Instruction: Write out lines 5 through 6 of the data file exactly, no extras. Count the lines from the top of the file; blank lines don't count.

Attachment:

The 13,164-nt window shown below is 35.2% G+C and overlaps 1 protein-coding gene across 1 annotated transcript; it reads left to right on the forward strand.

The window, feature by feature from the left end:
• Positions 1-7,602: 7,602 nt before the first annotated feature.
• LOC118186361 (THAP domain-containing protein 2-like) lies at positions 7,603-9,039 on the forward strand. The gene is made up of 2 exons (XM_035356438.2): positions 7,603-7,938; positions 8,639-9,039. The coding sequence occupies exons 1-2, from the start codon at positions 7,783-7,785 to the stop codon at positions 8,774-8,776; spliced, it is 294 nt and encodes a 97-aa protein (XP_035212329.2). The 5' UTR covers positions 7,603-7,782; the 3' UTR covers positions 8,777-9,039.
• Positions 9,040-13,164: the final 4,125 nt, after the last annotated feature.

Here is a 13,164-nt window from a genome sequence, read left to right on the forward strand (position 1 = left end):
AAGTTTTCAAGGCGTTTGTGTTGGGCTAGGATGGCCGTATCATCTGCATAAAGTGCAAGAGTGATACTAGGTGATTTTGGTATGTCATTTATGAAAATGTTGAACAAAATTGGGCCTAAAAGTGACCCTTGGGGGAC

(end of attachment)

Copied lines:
• Positions 9,040-13,164: the final 4,125 nt, after the last annotated feature.

Here is a 13,164-nt window from a genome sequence, read left to right on the forward strand (position 1 = left end):